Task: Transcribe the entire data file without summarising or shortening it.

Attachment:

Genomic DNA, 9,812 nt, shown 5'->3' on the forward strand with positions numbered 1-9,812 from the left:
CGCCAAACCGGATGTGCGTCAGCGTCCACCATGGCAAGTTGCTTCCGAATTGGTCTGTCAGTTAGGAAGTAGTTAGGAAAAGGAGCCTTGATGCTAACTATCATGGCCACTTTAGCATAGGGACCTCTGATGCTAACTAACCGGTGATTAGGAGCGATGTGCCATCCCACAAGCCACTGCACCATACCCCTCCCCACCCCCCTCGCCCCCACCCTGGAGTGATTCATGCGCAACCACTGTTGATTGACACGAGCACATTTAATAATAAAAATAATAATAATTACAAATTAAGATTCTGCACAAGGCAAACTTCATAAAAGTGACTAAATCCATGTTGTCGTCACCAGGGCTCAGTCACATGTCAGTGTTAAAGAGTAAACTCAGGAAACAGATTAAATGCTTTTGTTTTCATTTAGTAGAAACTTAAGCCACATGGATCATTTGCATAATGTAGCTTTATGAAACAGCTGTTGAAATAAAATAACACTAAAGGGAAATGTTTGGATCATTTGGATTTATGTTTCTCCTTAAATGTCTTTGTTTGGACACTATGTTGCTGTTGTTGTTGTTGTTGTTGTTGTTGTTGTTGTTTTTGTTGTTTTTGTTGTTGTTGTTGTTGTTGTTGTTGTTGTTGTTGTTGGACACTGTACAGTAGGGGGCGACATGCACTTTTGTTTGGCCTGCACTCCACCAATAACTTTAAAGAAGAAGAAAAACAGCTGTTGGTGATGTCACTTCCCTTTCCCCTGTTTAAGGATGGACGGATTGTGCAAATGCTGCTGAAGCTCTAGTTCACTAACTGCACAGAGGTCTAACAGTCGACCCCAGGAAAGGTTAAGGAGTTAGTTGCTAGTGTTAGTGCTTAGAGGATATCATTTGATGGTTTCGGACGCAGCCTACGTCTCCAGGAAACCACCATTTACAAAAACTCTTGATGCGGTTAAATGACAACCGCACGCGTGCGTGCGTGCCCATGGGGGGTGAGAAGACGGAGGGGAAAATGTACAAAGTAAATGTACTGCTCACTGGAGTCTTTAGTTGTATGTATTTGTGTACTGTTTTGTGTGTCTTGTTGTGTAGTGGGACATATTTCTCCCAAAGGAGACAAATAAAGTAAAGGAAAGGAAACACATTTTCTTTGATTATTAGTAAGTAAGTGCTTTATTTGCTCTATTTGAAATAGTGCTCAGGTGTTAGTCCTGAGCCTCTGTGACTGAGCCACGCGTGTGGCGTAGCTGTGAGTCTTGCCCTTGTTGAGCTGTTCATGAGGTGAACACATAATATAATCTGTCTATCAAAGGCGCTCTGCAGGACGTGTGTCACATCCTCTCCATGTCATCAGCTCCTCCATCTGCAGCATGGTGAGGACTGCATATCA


Genomic DNA, 9,812 nt, shown 5'->3' on the forward strand with positions numbered 1-9,812 from the left:
CGCCAAACCGGATGTGCGTCAGCGTCCACCATGGCAAGTTGCTTCCGAATTGGTCTGTCAGTTAGGAAGTAGTTAGGAAAAGGAGCCTTGATGCTAACTATCATGGCCACTTTAGCATAGGGACCTCTGATGCTAACTAACCGGTGATTAGGAGCGATGTGCCATCCCACAAGCCACTGCACCATACCCCTCCCCACCCCCCTCGCCCCCACCCTGGAGTGATTCATGCGCAACCACTGTTGATTGACACGAGCACATTTAATAATAAAAATAATAATAATTACAAATTAAGATTCTGCACAAGGCAAACTTCATAAAAGTGACTAAATCCATGTTGTCGTCACCAGGGCTCAGTCACATGTCAGTGTTAAAGAGTAAACTCAGGAAACAGATTAAATGCTTTTGTTTTCATTTAGTAGAAACTTAAGCCACATGGATCATTTGCATAATGTAGCTTTATGAAACAGCTGTTGAAATAAAATAACACTAAAGGGAAATGTTTGGATCATTTGGATTTATGTTTCTCCTTAAATGTCTTTGTTTGGACACTATGTTGCTGTTGTTGTTGTTGTTGTTGTTGTTGTTGTTGTTTTTGTTGTTTTTGTTGTTGTTGTTGTTGTTGTTGTTGTTGTTGTTGTTGGACACTGTACAGTAGGGGGCGACATGCACTTTTGTTTGGCCTGCACTCCACCAATAACTTTAAAGAAGAAGAAAAACAGCTGTTGGTGATGTCACTTCCCTTTCCCCTGTTTAAGGATGGACGGATTGTGCAAATGCTGCTGAAGCTCTAGTTCACTAACTGCACAGAGGTCTAACAGTCGACCCCAGGAAAGGTTAAGGAGTTAGTTGCTAGTGTTAGTGCTTAGAGGATATCATTTGATGGTTTCGGACGCAGCCTACGTCTCCAGGAAACCACCATTTACAAAAACTCTTGATGCGGTTAAATGACAACCGCACGCGTGCGTGCGTGCCCATGGGGGGTGAGAAGACGGAGGGGAAAATGTACAAAGTAAATGTACTGCTCACTGGAGTCTTTAGTTGTATGTATTTGTGTACTGTTTTGTGTGTCTTGTTGTGTAGTGGGACATATTTCTCCCAAAGGAGACAAATAAAGTAAAGGAAAGGAAACACATTTTCTTTGATTATTAGTAAGTAAGTGCTTTATTTGCTCTATTTGAAATAGTGCTCAGGTGTTAGTCCTGAGCCTCTGTGACTGAGCCACGCGTGTGGCGTAGCTGTGAGTCTTGCCCTTGTTGAGCTGTTCATGAGGTGAACACATAATATAATCTGTCTATCAAAGGCGCTCTGCAGGACGTGTGTCACATCCTCTCCATGTCATCAGCTCCTCCATCTGCAGCATGGTGAGGACTGCATATCA